East Lothian Council's bulky waste collection service returned on Monday, offering the collection of large household items.
Charges for the service - ranging from £22.50 to £70 - had been introduced by the council's previous SNP/Lib Dem administration in July 2009.
A report in December 2011 showed that cases of fly-tipping had nearly doubled since the charges had been brought in.
But those have now been scrapped by the authority's current Labour/Conservative/independent administration - Labour having pledged to do so in its election manifesto last May.
However, collections must be booked and residents have been warned they may wait "much longer than expected" due to an expected initial rush of requests.
A council statement said: "You can book a bulky waste collection by calling 01875 824305 or you can book a collection at a local area office.
"There are, however, only a limited number of slots available each week and you may find that you have to wait for much longer than expected before a collection slot is available to book.
"You may also be allocated more than one collection date depending on the number and type of items you want uplifted; we carry out separate recycling collections for fridge-freezers and metal items."
The return of free uplifts has been branded "bizarre" by the council's SNP Group.
Councillor Stuart Currie, leader, said: "We had previously been told that re-introducing free special uplifts would cost about £600,000 or £700,000 a year.
"But the administration's budget [in February] only had £60,000 allocated for free special uplifts.
"There seems to be some issue that it won't be re-instating all special uplifts; you will have to wait quite a long time to get a special uplift.
"It seems a bit bizarre."
Councillor Willie Innes (Lab), council leader, said: "It was a budget decision to take away the charge and that is the position as of April 1.
"We said in the manifesto we would do away with the charging and that's what we've done.
"What the SNP are imagining isn't anything to do with me."
Meanwhile, a council survey on waste and recycling is asking county residents how they would feel about fortnightly domestic bin collections.
As reported in the Courier in November, the local authority's administration has admitted it could scrap weekly domestic rubbish collections as one of a number of proposals being considered in response to new food collection legislation.
The seven-question survey was being distributed to households across East Lothian from Tuesday.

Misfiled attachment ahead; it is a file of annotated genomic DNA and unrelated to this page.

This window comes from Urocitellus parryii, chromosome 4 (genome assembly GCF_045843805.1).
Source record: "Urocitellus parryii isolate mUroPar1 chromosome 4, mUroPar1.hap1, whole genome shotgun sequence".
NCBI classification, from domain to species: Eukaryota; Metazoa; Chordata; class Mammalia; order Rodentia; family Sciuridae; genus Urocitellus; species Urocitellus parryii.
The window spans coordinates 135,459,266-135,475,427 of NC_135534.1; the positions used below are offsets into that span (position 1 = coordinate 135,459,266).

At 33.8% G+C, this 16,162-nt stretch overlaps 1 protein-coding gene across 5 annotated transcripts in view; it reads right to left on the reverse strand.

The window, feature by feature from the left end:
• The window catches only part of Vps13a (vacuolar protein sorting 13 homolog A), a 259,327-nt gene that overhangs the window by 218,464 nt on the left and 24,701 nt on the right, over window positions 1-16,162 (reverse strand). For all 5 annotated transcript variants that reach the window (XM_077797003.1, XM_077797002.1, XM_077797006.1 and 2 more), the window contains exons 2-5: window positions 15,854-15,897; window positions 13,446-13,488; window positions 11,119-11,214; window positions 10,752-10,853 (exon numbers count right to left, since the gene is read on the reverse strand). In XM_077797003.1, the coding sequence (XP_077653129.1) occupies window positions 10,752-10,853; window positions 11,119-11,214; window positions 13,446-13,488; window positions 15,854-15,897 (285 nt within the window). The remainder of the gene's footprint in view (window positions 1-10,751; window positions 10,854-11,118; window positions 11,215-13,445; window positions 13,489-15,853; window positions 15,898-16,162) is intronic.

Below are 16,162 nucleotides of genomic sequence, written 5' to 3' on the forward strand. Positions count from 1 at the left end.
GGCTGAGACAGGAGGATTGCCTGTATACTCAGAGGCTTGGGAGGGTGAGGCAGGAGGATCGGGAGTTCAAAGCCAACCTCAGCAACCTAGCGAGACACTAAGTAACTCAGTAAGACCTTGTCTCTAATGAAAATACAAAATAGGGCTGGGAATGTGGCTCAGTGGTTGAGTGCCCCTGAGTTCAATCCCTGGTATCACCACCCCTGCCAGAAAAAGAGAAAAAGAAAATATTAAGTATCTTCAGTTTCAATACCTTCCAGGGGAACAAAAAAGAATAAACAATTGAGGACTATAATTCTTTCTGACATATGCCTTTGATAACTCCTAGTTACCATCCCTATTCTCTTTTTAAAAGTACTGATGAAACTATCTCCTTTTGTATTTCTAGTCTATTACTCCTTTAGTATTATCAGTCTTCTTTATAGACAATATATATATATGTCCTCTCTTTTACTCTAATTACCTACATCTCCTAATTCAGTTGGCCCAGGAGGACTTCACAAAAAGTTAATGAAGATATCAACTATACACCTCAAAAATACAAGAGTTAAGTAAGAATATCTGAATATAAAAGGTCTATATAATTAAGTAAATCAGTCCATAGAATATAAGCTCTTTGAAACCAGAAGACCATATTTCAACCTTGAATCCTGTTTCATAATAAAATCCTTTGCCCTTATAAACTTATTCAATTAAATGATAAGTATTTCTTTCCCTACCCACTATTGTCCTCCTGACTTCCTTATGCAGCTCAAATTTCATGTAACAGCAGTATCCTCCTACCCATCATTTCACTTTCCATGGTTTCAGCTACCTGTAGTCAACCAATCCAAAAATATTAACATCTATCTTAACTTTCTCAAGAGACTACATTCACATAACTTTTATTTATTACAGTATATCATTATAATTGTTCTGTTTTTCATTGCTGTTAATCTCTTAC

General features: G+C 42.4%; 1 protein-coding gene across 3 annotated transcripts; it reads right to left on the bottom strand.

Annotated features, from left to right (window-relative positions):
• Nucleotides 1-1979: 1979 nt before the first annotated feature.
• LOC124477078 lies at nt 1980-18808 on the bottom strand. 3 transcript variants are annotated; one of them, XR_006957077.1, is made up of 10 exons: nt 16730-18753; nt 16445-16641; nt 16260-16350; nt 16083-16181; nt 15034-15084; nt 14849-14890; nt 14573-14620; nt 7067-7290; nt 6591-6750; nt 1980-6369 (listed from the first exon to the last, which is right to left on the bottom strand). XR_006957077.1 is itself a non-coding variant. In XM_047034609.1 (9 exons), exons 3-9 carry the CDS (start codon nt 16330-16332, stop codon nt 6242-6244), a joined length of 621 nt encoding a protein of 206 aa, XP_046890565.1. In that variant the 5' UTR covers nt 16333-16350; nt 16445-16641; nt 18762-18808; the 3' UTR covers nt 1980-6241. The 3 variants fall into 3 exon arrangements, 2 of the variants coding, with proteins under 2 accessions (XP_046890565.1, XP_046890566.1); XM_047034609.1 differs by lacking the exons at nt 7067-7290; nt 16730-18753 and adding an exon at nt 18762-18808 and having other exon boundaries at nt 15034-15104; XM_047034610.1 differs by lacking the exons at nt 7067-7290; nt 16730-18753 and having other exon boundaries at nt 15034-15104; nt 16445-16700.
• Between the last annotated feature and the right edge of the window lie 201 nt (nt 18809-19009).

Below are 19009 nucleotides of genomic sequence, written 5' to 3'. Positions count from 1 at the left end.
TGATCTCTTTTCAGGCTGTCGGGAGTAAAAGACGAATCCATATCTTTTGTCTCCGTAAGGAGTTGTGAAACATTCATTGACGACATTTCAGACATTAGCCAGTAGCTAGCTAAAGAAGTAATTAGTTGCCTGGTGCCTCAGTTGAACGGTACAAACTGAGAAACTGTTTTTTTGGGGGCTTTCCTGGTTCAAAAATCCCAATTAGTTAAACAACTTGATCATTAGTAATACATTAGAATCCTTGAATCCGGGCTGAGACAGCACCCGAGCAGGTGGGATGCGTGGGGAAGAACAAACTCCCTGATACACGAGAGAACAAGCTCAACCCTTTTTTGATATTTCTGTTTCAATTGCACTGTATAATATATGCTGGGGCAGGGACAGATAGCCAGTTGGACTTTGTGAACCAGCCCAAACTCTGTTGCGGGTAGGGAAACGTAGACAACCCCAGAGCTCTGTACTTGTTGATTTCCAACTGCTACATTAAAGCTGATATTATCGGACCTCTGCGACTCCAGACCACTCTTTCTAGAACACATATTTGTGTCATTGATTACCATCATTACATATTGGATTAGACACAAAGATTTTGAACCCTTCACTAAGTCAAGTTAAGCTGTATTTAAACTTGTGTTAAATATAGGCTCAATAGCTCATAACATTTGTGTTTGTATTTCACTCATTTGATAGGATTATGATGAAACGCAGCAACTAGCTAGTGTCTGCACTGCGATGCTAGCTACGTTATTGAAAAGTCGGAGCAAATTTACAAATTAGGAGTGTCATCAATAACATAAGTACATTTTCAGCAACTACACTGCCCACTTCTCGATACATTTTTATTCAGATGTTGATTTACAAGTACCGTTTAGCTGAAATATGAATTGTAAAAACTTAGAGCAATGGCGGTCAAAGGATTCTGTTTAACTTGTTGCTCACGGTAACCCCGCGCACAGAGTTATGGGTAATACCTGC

As well as questions on the current fortnightly collection of items for recycling, it asks: "In some parts of Scotland, rubbish is collected one week and recycling the next. This means your green rubbish bin is emptied every other week.
"How would you feel if this system was introduced here?"
The survey also asks: "The Scottish Government require most households to be provided with a separate food waste collection by 2016.
"If you could still have your food waste collected weekly would you be satisfied for your green rubbish bin to be emptied every second week?"
Mr Innes told the Courier: "We know that things have to change because the legislation is changing - we are going to have to collect food waste separately.
"I don't think we could possibly have a fortnightly food collection, we would have to have a weekly food collection - so the current weekly collection would still go ahead, in a sense.
"I think it's about how we manage the whole process, given we will be collecting food waste every week.
"That's two collections every week, plus recycling collections, and that, financially, might be beyond us."
Residents' views will be fed into a future decision over rubbish collections, Mr Innes added.
However, Mr Currie said: "We put a three-year budget proposal to the council in February which didn't include a requirement to cut costs in terms of weekly rubbish collections.
"Even elsewhere in Scotland where they have food waste and other collections, they still have weekly bin collections.
"People pay their council tax and a lot of people expect at the very least to have their bin collected each week.
"I would urge people who receive the survey to fill it in and make clear what their views are."